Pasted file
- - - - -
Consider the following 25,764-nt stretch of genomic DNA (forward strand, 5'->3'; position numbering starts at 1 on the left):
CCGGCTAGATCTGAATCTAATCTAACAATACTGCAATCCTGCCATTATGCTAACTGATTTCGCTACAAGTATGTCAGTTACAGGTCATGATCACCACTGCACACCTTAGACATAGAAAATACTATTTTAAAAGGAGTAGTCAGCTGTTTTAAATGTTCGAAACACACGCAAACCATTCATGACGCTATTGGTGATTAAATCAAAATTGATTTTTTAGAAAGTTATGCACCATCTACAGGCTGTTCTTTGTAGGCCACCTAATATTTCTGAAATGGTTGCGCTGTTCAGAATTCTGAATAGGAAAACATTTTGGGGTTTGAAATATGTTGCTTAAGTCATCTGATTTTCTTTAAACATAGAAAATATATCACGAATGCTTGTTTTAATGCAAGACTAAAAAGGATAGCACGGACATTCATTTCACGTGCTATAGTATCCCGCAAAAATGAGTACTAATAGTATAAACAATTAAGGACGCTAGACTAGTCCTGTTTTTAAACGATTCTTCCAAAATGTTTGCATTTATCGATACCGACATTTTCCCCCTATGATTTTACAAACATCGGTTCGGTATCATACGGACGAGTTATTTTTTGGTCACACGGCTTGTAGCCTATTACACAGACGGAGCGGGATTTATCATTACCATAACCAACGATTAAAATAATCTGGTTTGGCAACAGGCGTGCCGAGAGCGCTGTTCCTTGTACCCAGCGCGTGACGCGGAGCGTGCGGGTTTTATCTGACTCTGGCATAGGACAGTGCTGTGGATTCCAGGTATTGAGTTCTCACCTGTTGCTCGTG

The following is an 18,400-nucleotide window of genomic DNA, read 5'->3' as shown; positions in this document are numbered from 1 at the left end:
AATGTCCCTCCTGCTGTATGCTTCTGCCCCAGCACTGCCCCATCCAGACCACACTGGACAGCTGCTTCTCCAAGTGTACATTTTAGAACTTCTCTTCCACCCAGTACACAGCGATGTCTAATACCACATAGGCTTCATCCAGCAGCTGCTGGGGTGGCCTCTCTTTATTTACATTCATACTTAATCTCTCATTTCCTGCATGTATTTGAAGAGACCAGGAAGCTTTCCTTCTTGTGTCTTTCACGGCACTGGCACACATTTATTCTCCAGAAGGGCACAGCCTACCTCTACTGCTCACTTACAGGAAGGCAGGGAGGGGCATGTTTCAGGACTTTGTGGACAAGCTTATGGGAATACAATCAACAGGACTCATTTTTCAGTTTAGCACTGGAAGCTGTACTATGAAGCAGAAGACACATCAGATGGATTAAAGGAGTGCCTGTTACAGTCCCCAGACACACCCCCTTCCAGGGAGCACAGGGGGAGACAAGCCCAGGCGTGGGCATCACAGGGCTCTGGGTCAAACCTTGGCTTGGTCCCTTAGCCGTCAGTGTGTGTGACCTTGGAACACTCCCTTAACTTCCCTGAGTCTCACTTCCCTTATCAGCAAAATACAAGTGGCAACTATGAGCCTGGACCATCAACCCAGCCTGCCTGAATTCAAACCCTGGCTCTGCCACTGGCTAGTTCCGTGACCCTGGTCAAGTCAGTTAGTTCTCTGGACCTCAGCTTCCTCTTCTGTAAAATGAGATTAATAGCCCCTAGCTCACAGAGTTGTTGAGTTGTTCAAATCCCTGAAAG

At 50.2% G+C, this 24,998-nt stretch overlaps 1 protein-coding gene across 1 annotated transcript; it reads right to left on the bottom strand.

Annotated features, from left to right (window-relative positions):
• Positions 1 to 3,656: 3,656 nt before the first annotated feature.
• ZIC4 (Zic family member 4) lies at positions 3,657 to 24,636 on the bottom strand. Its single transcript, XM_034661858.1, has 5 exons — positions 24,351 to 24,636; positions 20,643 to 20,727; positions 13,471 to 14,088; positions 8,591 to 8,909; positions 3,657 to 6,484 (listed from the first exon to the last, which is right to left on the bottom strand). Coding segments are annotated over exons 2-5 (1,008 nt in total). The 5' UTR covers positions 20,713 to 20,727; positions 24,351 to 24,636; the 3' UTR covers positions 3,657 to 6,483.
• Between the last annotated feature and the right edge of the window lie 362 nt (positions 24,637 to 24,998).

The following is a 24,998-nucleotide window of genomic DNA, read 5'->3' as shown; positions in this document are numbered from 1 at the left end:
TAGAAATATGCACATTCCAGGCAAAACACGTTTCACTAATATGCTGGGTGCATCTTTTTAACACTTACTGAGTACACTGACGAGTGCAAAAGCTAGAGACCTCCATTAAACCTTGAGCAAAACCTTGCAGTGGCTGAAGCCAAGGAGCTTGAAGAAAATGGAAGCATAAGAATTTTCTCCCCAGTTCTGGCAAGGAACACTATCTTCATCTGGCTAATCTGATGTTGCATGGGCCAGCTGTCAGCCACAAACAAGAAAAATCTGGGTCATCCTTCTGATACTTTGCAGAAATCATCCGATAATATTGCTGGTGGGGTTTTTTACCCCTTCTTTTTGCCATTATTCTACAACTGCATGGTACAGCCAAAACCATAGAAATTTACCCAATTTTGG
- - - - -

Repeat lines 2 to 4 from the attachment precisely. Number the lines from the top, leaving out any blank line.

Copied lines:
CCGGCTAGATCTGAATCTAATCTAACAATACTGCAATCCTGCCATTATGCTAACTGATTTCGCTACAAGTATGTCAGTTACAGGTCATGATCACCACTGCACACCTTAGACATAGAAAATACTATTTTAAAAGGAGTAGTCAGCTGTTTTAAATGTTCGAAACACACGCAAACCATTCATGACGCTATTGGTGATTAAATCAAAATTGATTTTTTAGAAAGTTATGCACCATCTACAGGCTGTTCTTTGTAGGCCACCTAATATTTCTGAAATGGTTGCGCTGTTCAGAATTCTGAATAGGAAAACATTTTGGGGTTTGAAATATGTTGCTTAAGTCATCTGATTTTCTTTAAACATAGAAAATATATCACGAATGCTTGTTTTAATGCAAGACTAAAAAGGATAGCACGGACATTCATTTCACGTGCTATAGTATCCCGCAAAAATGAGTACTAATAGTATAAACAATTAAGGACGCTAGACTAGTCCTGTTTTTAAACGATTCTTCCAAAATGTTTGCATTTATCGATACCGACATTTTCCCCCTATGATTTTACAAACATCGGTTCGGTATCATACGGACGAGTTATTTTTTGGTCACACGGCTTGTAGCCTATTACACAGACGGAGCGGGATTTATCATTACCATAACCAACGATTAAAATAATCTGGTTTGGCAACAGGCGTGCCGAGAGCGCTGTTCCTTGTACCCAGCGCGTGACGCGGAGCGTGCGGGTTTTATCTGACTCTGGCATAGGACAGTGCTGTGGATTCCAGGTATTGAGTTCTCACCTGTTGCTCGTG

The following is an 18,400-nucleotide window of genomic DNA, read 5'->3' as shown; positions in this document are numbered from 1 at the left end:
AATGTCCCTCCTGCTGTATGCTTCTGCCCCAGCACTGCCCCATCCAGACCACACTGGACAGCTGCTTCTCCAAGTGTACATTTTAGAACTTCTCTTCCACCCAGTACACAGCGATGTCTAATACCACATAGGCTTCATCCAGCAGCTGCTGGGGTGGCCTCTCTTTATTTACATTCATACTTAATCTCTCATTTCCTGCATGTATTTGAAGAGACCAGGAAGCTTTCCTTCTTGTGTCTTTCACGGCACTGGCACACATTTATTCTCCAGAAGGGCACAGCCTACCTCTACTGCTCACTTACAGGAAGGCAGGGAGGGGCATGTTTCAGGACTTTGTGGACAAGCTTATGGGAATACAATCAACAGGACTCATTTTTCAGTTTAGCACTGGAAGCTGTACTATGAAGCAGAAGACACATCAGATGGATTAAAGGAGTGCCTGTTACAGTCCCCAGACACACCCCCTTCCAGGGAGCACAGGGGGAGACAAGCCCAGGCGTGGGCATCACAGGGCTCTGGGTCAAACCTTGGCTTGGTCCCTTAGCCGTCAGTGTGTGTGACCTTGGAACACTCCCTTAACTTCCCTGAGTCTCACTTCCCTTATCAGCAAAATACAAGTGGCAACTATGAGCCTGGACCATCAACCCAGCCTGCCTGAATTCAAACCCTGGCTCTGCCACTGGCTAGTTCCGTGACCCTGGTCAAGTCAGTTAGTTCTCTGGACCTCAGCTTCCTCTTCTGTAAAATGAGATTAATAGCCCCTAGCTCACAGAGTTGTTGAGTTGTTCAAATCCCTGAAAG